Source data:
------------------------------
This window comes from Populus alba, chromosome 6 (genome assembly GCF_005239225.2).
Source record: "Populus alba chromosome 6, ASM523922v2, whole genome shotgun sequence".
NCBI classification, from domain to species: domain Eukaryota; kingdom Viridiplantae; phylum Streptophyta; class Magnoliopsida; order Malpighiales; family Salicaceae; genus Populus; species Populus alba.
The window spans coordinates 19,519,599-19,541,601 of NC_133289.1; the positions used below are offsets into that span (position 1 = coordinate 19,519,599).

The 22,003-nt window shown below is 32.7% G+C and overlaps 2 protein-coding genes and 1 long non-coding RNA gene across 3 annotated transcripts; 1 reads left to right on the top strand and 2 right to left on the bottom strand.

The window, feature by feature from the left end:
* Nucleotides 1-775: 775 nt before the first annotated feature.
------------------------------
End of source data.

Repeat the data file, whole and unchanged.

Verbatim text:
This window comes from Populus alba, chromosome 6 (genome assembly GCF_005239225.2).
Source record: "Populus alba chromosome 6, ASM523922v2, whole genome shotgun sequence".
NCBI classification, from domain to species: domain Eukaryota; kingdom Viridiplantae; phylum Streptophyta; class Magnoliopsida; order Malpighiales; family Salicaceae; genus Populus; species Populus alba.
The window spans coordinates 19,519,599-19,541,601 of NC_133289.1; the positions used below are offsets into that span (position 1 = coordinate 19,519,599).

The 22,003-nt window shown below is 32.7% G+C and overlaps 2 protein-coding genes and 1 long non-coding RNA gene across 3 annotated transcripts; 1 reads left to right on the top strand and 2 right to left on the bottom strand.

The window, feature by feature from the left end:
* Nucleotides 1-775: 775 nt before the first annotated feature.